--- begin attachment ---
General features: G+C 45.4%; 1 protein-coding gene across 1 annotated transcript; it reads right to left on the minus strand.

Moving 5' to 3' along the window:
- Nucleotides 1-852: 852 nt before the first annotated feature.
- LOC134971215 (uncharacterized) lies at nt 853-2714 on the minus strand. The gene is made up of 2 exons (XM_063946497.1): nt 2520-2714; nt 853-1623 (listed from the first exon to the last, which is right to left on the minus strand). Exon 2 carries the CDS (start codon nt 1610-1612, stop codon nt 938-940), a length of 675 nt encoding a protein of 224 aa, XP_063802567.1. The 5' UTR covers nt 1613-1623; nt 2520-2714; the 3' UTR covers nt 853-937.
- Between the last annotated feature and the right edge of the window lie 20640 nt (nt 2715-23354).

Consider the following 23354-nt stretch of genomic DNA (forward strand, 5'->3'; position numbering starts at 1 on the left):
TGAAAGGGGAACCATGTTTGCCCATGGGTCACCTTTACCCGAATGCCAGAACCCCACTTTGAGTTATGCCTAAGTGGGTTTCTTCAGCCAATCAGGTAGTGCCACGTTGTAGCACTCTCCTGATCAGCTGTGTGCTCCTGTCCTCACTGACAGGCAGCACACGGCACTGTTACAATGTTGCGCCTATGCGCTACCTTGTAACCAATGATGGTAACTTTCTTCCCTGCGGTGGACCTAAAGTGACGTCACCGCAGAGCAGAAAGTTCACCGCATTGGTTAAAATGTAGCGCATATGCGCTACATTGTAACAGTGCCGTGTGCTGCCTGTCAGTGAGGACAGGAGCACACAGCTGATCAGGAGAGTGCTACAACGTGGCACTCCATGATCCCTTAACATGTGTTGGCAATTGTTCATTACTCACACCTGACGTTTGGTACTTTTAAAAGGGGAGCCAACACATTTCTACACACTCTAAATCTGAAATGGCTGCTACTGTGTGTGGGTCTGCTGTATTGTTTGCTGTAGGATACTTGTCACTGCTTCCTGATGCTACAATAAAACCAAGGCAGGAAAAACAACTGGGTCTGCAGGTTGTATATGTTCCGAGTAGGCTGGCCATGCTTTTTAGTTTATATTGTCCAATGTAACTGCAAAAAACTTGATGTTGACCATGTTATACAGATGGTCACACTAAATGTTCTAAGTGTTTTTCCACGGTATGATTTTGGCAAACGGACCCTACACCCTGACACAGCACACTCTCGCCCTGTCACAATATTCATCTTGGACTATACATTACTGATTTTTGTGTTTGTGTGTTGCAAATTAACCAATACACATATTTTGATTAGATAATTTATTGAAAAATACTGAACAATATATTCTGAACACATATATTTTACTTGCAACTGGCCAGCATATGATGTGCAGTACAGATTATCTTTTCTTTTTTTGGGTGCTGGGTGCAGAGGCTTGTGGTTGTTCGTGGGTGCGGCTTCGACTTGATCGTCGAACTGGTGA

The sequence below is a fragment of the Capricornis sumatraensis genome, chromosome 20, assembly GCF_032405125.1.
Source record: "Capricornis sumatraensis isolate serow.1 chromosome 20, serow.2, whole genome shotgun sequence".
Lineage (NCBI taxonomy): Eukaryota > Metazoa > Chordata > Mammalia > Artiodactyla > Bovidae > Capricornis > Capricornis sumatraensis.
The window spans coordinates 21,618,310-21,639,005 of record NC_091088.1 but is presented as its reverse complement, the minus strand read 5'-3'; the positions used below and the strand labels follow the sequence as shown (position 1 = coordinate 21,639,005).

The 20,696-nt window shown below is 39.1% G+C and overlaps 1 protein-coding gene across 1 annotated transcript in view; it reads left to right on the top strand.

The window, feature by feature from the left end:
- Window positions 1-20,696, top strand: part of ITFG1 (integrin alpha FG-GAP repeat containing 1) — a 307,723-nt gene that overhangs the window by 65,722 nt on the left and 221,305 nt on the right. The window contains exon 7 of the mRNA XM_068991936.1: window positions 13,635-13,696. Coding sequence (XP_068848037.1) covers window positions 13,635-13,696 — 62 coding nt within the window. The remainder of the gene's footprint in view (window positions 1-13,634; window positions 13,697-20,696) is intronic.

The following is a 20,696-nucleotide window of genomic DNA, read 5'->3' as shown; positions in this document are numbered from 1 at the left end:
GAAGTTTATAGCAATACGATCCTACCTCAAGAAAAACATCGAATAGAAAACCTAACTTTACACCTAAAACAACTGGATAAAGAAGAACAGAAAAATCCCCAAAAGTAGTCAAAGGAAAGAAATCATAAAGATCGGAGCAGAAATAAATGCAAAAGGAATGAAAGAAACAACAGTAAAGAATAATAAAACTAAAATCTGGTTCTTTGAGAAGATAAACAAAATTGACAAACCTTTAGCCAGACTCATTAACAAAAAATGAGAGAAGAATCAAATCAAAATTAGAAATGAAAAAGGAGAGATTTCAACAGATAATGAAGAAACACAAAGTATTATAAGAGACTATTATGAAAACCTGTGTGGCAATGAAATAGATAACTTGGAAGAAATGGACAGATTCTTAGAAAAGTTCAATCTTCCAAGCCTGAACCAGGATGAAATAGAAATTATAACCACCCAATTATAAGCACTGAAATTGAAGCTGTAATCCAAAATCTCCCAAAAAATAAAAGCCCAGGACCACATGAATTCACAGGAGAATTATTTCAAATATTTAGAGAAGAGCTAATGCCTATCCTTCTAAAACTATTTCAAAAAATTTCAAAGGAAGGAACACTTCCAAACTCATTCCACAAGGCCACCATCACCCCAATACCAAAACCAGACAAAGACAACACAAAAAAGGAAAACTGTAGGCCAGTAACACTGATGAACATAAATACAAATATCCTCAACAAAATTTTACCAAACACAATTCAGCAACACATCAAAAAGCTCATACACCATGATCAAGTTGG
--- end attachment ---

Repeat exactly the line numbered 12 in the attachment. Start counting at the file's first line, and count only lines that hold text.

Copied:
The 20,696-nt window shown below is 39.1% G+C and overlaps 1 protein-coding gene across 1 annotated transcript in view; it reads left to right on the top strand.